Fire Onboard: Safety Tips for Boaters in Your Community (Multi-Video)

As a member of the fire and emergency medical services, you can help to make people in boating communities aware of onboard fire dangers and how to prevent boat and marina fires.

By the U.S. Fire Administration

Fires that occur on boats or in marinas can spread quickly and present unique response challenges due to hazardous conditions and limited access.

As a member of the fire and emergency medical services, you can help to make people in boating communities aware of onboard fire dangers and how to prevent boat and marina fires.

In February 2016, two people died in a Virginia marina when dozens of boats caught fire in the early morning hours.

In September 2019, 34 people died off California’s coast when the dive boat they were on caught fire while they slept.

In January 2020, eight people in an Alabama marina died when dozens of boats caught fire in the early morning hours, also while most people slept.

(In northern Alabama, a search is underway for victims of a devastating fire that destroyed dozens of boats. It happened at a marina where many live on house boats. Courtesy of CBS Evening News and YouTube. Posted on Jan 27, 2020.)

These incidents, and other similar ones, highlight several precautions that the boating community should take to prevent similar fires.

Precautions are especially important in live aboard or marina communities and for occupants with limited escape options during an emergency.

Fire onboard: how to be prepared

Generally, the best defense against fire is prevention.

Encourage live aboard boaters in your community to take these fire safety precautions:

On the boat

  • Install smoke and carbon monoxide alarms to alert occupants to a fire.

  • Have a fire emergency plan and practice it.

  • Inspect electrical wiring, connections, cords and battery-charging equipment to ensure they are installed properly and in good condition.

  • Have the appropriate fire extinguishers and make sure they are easily accessible. Train all boaters on how to use them.

  • Check your cooling and exhaust systems. Make sure they work properly.

  • Turn off portable heaters when you leave the boat or go to sleep.

  • Only use certified chargers for personal electronic devices. Don’t overload power outlets.

(Divers found 25 bodies after a pre-dawn fire sank a scuba diving vessel off Santa Cruz Island. Nine people remain unaccounted for, presumed dead, as the US Coast Guard continued its search. The fire broke out onboard the 23-metre (75ft) Conception at about 3.15am, on September 2, 2019, with 39 passengers onboard. Five crew members were rescued by people on another boat. Courtesy of the Guardian News and YouTube. Posted on Sep 3, 2019.)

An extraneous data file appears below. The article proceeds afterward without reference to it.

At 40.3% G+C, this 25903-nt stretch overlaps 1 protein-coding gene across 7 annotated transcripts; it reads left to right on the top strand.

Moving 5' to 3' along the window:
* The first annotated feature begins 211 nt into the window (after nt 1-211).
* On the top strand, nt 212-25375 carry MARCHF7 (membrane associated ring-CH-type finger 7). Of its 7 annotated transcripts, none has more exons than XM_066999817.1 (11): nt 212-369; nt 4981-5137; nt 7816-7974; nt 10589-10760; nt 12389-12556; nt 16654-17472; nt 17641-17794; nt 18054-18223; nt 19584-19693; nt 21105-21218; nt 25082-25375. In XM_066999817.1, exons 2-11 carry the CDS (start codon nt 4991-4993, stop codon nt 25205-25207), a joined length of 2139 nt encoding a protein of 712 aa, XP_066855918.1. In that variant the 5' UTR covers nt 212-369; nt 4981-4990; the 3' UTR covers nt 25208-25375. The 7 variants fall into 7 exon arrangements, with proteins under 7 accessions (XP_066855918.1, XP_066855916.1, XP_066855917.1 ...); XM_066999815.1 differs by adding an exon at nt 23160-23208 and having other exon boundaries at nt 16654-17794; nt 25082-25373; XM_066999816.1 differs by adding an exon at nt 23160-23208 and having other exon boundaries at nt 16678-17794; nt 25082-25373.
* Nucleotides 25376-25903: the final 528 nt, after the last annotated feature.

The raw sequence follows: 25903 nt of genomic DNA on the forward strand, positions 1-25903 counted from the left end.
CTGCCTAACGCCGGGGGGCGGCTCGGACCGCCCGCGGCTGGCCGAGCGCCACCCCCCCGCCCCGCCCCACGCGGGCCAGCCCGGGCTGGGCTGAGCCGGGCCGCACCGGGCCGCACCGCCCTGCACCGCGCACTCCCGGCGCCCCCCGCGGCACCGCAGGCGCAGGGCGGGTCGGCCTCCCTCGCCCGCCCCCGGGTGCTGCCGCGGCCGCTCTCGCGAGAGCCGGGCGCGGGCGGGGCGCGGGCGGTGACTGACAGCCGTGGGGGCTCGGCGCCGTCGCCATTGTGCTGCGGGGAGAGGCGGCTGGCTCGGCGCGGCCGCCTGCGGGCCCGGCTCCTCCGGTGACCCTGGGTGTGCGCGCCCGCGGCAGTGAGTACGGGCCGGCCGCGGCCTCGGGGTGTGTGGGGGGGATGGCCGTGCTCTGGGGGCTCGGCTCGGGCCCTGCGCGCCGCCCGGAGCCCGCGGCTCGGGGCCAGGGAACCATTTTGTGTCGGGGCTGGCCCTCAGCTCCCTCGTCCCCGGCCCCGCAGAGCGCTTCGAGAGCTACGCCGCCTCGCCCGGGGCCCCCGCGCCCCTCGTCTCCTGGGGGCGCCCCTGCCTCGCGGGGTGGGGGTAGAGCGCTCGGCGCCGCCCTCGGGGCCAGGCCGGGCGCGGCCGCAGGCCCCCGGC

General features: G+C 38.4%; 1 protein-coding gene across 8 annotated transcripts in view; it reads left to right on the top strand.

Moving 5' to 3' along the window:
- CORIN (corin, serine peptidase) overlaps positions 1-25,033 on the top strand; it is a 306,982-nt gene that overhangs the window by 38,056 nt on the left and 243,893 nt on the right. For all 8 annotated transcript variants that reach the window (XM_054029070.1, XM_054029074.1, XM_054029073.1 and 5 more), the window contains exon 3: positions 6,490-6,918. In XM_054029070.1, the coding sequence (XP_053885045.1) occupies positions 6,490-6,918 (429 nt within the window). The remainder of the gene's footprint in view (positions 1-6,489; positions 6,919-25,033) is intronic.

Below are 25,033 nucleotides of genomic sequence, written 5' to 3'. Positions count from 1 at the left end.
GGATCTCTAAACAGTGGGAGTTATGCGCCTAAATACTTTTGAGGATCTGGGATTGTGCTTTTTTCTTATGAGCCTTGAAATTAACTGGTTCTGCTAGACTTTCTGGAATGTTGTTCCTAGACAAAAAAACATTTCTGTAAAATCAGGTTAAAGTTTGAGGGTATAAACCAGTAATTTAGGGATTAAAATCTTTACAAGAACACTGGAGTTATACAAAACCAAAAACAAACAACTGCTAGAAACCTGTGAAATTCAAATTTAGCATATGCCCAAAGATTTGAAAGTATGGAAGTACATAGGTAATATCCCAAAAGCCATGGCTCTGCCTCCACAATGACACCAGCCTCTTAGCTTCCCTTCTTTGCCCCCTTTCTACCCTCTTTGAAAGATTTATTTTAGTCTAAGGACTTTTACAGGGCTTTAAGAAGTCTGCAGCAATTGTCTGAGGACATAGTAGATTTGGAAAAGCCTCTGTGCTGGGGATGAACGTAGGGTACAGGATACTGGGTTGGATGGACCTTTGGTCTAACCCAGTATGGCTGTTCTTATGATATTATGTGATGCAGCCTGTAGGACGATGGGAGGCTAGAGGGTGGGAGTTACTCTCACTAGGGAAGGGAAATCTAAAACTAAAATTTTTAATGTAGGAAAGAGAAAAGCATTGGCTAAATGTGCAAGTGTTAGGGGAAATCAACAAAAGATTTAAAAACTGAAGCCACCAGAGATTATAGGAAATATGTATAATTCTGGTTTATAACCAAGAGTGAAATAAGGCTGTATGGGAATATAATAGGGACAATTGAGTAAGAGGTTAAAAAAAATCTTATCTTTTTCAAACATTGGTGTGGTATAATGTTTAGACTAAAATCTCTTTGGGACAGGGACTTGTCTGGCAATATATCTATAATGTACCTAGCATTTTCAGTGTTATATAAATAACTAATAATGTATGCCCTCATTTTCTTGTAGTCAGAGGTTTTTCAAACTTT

In the marina

  • Ask about the types of fire and emergency features at the marina; including smoke alarms and fire suppression equipment.

  • Know where the fire extinguishers are located and how to escape.

  • Smoke only in designated areas away from any fuel-filling or storage areas.

  • Inspect shore power connections for any obvious signs of damage or improper installations.

  • Know how to contact help.

(Firefighters knocked down a significant marina fire on Seattle’s Harbor Island near the closed West Seattle Bridge. Courtesy of King 5 and YouTube. Posted on Mar 28, 2020.)

If a fire does occur

  • Alert boat occupants and quickly get to a safe location.

  • Discharge fire extinguishers from a safe location, or get to a safe location and contact the fire department.

Marina owners and operators

Understanding the dangers that exist in marinas helps to prevent fires and tragic losses.

Install alarms to notify occupants and firefighting equipment such as standpipes, hose stations and fire extinguishers so that they are accessible from all areas.

Post evacuation diagrams in public areas and designate smoking locations with safe disposal receptacles away from fuel-filling or storage areas.

Work with local first responders to develop a relationship and emergency plan.

(There is nothing more scary than having a fire aboard your boat. What happens when the BoatUS Foundation for Boating Safety and Clean Water sets out to help boaters improve their fire safety? They burn three types of boats and capture it on video. You’ll see what happens, both from the inside and outside as the fires are lit, and learn how to prepare for and address an on-board fire. Courtesy of BoatUS and YouTube. Posted on Dec 7, 2016.)

Inspectors and first responders

Inspectors should determine whether a property complies with certain codes and standards — such as National Fire Protection Association (NFPA) 303, Fire Protection Standard for Boatyards and Marinas — and emphasize the importance of implementing a holistic fire safety plan that includes means of fire detection, alarms, egress and emergency service access.

First responders should familiarize their personnel with their local boating communities’ properties and practices.

Conduct periodic training sessions with boaters on safe fueling practices, fire prevention and safe winterization.

Practice emergency response procedures for boat-related fires to understand the unique configuration, hazards and access constraints for your operations.

Need help spreading the word about live aboard boat and marina fire safety in your community?

Download these outreach materials and share them in print or on your department’s social media channels.


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